TUESDAY, SEPTEMBER 27, 2016

Ebola treatments could be affected by virus mutations

The Ebola virus | Courtesy of the CDC

A recent study identified genetic mutations in the strain of Ebola virus behind the current outbreak in West Africa that could hinder potential sequence-based treatment options.

Results of the study were published in Mbio, the online open-access journal of the American Society for Microbiology.

The research dates back four decades and traces the genetic mutations that have taken place in the virus. The findings conclude experimental, sequence-based therapeutic treatments could possibly be affected due to changes in the composition of the strain.

"We wanted to highlight an area where genomic drift, the natural process of evolution on this RNA virus genome, could affect the development of therapeutic countermeasures," Gustavo Palacios, senior author of the study and director of the Center for Genome Sciences at the U.S. Army Medical Research Institute of Infectious Diseases (USAMRIID) in Frederick, Maryland, said.

A number of drugs currently being developed to combat Ebola bind to and target a segment of the genetic or protein sequence of the virus. The drugs may not be as effective if the sequence changes because of genetic drift.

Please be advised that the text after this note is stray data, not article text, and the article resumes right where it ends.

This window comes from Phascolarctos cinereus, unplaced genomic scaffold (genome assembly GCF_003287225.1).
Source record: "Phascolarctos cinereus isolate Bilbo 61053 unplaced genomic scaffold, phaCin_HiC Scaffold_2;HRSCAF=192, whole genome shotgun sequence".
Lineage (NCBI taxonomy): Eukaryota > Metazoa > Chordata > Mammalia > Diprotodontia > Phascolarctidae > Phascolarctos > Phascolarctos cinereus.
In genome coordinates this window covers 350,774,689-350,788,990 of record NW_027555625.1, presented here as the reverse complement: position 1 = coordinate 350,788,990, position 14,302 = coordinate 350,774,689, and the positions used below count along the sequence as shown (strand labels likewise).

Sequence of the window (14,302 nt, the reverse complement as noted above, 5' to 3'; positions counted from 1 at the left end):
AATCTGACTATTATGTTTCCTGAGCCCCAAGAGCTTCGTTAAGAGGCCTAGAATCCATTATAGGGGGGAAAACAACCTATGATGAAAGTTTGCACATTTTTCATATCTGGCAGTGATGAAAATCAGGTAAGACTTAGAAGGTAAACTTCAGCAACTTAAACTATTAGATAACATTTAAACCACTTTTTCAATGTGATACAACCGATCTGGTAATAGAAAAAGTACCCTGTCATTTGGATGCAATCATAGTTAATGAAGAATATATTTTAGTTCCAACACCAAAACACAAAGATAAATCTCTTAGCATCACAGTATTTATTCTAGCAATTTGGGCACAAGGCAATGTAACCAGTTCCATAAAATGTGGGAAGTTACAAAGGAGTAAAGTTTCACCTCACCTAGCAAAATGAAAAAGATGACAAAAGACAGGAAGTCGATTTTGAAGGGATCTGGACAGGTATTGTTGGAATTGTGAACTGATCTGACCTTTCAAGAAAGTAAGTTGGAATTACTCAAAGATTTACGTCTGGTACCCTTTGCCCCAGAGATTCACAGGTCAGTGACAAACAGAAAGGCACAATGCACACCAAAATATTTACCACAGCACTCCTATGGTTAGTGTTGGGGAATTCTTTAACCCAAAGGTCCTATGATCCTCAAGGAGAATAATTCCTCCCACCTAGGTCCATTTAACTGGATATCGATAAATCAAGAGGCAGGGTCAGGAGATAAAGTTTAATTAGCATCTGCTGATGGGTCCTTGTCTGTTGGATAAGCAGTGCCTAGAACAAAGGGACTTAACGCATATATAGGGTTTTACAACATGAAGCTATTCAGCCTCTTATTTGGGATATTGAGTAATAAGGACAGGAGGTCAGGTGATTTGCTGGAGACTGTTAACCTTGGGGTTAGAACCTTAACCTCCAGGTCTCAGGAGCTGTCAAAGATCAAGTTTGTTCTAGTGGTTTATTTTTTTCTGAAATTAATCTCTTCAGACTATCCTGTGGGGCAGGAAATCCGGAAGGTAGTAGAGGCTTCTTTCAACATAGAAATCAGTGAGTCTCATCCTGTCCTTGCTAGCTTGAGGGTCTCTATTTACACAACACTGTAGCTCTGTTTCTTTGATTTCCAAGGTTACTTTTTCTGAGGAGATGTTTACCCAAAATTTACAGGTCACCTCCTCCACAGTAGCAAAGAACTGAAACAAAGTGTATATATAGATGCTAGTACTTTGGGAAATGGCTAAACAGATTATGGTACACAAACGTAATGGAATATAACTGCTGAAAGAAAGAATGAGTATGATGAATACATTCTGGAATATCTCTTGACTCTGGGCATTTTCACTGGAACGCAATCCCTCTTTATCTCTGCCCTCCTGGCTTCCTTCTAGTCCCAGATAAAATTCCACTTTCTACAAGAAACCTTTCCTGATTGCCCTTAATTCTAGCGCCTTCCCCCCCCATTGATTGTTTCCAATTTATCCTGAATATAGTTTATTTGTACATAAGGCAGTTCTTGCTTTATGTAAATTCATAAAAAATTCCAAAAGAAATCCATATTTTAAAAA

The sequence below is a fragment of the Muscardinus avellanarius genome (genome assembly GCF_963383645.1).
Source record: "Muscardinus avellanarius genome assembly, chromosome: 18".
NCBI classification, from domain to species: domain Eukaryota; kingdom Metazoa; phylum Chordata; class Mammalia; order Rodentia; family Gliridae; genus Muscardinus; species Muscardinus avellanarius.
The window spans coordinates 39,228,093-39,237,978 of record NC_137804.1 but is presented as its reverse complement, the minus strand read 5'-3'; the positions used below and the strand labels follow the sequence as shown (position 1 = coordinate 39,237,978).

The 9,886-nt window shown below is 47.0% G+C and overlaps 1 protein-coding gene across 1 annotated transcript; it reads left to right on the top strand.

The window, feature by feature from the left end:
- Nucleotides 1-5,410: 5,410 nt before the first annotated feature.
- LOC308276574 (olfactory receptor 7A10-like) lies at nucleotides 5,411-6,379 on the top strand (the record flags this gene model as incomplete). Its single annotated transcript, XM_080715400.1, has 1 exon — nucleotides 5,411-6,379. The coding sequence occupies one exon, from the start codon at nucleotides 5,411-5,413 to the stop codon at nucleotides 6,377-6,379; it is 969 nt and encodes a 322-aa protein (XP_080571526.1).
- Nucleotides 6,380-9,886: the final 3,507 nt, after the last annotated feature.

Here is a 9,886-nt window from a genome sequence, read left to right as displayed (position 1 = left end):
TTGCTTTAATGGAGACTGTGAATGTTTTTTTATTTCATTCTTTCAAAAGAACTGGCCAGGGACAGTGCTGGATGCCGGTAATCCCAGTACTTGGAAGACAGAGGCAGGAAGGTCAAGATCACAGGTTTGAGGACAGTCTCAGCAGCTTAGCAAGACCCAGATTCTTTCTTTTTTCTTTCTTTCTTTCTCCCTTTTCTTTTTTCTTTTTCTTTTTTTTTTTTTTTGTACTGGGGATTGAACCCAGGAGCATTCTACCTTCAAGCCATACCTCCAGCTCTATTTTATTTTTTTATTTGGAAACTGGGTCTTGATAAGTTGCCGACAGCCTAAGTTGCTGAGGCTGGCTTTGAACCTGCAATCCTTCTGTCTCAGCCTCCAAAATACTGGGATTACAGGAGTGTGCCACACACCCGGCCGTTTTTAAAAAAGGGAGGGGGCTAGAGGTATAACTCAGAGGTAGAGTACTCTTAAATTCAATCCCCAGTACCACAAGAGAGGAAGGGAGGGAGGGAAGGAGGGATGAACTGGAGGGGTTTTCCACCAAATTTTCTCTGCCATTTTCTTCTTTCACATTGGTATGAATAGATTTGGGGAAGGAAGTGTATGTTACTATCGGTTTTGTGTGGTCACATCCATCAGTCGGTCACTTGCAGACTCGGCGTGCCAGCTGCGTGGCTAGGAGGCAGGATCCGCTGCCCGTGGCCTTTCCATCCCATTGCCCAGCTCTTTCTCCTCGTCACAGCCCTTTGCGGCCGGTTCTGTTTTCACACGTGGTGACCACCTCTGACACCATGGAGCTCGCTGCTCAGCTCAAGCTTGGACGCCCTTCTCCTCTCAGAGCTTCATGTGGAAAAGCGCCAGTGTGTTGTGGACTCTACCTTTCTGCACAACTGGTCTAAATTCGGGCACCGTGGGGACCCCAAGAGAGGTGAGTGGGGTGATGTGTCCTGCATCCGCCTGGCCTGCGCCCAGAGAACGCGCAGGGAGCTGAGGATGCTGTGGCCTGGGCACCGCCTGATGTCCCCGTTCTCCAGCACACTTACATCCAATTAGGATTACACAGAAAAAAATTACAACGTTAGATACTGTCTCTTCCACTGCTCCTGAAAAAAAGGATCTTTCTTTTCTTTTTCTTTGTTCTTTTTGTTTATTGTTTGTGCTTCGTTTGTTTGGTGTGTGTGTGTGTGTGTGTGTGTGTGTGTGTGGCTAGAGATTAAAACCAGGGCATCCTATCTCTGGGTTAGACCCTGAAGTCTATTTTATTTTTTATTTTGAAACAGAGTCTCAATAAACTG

"Our work highlights the genetic changes that could affect these sequence-based drugs that were originally designed in the early 2000s based on virus strains from outbreaks in 1976 and 1995," Palacios said.

The study compared the complete genomic sequence of the current outbreak strain EBOV/Mak with the EBOV/Yam-May alternation from an outbreak in Yambuku, Zaire, in 1976 and the EBOV/Kik-9510621 strain from an outbreak in Kikwit, Zaire, in 1995. Research revealed single nucleotide polymorphisms in more than 600 spots, or roughly 3 percent of the genome.

Sequence-based Ebola treatments have not been approved by the U.S. Food and Drug Administration or other regulatory agencies; however, a clinical trial is scheduled to take place in Sierra Leone.

"The virus has not only changed since these (sequence-based) therapies were designed, but it's continuing to change," U.S. Army Capt. Jeffrey Kugelman, lead author and a viral geneticist at USAMRIID, said. "Ebola researchers need to assess drug efficacy in a timely manner to make sure that valuable resources are not spent developing therapies that no longer work."

Research was confined to those mutations that altered the genetic sequences. Ten new mutations were discovered that interfere with the actions of monoclonal antibody, siRNA (small-interfering RNA) or PMO (phosphorodiamidate morpholino oligomer) drugs that are currently in the testing phase.